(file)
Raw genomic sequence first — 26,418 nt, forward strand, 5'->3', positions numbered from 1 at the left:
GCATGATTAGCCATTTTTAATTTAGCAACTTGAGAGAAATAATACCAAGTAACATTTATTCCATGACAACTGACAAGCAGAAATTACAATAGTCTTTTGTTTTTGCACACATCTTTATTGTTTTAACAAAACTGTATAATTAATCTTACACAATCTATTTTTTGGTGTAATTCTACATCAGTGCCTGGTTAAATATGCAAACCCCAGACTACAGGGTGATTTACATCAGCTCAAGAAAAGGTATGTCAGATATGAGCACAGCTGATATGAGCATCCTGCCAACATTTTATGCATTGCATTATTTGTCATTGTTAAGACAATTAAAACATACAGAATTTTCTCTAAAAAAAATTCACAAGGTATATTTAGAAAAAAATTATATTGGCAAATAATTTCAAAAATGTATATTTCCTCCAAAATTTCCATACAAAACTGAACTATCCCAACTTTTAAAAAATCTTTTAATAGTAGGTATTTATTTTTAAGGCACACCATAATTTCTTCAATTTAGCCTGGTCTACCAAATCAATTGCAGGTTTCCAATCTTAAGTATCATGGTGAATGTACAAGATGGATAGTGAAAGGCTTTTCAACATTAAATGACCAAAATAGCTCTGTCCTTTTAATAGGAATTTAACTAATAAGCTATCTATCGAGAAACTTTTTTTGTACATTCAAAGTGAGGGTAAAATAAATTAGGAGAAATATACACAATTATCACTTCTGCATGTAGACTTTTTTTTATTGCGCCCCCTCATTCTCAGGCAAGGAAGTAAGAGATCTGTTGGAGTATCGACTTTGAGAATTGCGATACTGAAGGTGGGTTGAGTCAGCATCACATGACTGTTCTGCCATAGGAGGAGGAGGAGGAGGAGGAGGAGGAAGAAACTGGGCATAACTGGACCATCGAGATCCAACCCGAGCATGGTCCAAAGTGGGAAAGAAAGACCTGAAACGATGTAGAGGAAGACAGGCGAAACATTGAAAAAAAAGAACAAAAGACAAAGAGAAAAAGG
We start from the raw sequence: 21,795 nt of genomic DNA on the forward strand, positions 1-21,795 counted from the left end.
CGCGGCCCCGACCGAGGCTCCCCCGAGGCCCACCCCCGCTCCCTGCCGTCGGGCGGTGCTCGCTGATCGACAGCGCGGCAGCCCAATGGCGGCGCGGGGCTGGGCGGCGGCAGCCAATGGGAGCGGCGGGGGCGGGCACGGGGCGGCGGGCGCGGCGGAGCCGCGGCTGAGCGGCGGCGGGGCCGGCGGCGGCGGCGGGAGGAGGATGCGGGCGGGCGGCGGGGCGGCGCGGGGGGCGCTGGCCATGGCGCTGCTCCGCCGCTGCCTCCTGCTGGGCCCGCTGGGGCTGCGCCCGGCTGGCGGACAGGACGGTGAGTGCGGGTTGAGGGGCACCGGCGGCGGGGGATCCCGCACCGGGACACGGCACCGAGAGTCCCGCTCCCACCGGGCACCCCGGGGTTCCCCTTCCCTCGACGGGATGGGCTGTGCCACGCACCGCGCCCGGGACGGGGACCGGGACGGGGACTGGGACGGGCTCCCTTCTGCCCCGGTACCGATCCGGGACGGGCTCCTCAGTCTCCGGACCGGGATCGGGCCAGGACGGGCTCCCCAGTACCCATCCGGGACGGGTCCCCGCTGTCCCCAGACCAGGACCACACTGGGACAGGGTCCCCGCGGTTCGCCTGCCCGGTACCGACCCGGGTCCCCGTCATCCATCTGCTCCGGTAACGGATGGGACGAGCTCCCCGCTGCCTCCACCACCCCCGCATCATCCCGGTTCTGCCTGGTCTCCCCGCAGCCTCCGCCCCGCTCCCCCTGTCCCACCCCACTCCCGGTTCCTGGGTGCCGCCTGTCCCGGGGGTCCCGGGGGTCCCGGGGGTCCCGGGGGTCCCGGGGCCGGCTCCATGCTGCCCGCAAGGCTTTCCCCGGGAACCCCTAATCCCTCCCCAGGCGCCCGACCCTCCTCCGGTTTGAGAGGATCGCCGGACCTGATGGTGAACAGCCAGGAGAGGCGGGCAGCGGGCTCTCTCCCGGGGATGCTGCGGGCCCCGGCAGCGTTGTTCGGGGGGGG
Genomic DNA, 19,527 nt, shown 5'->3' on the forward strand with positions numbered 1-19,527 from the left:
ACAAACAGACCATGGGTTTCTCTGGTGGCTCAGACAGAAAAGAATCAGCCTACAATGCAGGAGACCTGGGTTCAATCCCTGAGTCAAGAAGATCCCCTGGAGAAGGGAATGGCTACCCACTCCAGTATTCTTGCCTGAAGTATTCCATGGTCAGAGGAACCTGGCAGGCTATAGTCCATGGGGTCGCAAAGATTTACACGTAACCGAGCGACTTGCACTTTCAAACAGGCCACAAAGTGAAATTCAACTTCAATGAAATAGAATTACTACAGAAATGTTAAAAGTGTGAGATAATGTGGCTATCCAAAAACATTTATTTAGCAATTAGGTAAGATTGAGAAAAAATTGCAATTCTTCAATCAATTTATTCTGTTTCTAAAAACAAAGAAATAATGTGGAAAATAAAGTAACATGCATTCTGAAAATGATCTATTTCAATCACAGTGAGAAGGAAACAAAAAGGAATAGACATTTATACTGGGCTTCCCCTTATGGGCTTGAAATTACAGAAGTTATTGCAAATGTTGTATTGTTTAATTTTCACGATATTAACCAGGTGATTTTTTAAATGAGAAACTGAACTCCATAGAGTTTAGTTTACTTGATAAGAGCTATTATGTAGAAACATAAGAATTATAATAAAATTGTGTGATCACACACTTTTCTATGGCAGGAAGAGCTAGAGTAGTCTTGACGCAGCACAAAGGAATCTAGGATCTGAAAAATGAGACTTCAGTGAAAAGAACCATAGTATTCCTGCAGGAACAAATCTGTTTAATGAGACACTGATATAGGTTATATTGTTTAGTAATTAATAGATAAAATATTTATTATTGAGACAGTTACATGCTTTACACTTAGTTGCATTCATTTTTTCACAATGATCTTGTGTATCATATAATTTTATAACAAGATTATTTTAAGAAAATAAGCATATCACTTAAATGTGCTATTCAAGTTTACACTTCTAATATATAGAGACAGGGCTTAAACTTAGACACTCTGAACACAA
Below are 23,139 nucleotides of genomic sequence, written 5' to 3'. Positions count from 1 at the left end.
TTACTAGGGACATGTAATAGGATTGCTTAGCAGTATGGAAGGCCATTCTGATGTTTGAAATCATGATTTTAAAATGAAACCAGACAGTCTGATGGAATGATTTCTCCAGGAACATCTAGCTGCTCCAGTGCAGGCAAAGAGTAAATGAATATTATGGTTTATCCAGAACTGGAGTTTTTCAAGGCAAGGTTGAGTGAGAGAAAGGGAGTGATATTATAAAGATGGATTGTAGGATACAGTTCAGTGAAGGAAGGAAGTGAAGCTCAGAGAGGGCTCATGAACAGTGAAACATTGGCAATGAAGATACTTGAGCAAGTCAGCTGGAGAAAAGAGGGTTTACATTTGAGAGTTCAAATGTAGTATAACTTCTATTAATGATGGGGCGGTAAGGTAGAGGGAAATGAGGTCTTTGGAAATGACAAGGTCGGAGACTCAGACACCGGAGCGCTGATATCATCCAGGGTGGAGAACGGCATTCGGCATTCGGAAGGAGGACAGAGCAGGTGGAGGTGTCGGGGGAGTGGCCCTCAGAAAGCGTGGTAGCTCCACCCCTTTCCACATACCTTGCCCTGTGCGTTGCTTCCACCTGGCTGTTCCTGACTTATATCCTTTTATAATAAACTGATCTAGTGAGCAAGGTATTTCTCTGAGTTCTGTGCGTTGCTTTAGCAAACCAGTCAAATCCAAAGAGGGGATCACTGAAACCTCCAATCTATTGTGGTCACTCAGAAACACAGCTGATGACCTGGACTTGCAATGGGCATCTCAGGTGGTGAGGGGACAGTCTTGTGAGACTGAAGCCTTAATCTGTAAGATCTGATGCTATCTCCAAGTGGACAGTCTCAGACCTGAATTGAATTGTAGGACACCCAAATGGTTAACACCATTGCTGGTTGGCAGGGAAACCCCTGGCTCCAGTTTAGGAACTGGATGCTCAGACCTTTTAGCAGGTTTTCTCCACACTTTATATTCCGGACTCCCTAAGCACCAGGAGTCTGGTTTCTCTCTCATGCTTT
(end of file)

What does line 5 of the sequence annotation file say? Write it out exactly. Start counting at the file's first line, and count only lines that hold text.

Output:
Genomic DNA, 19,527 nt, shown 5'->3' on the forward strand with positions numbered 1-19,527 from the left: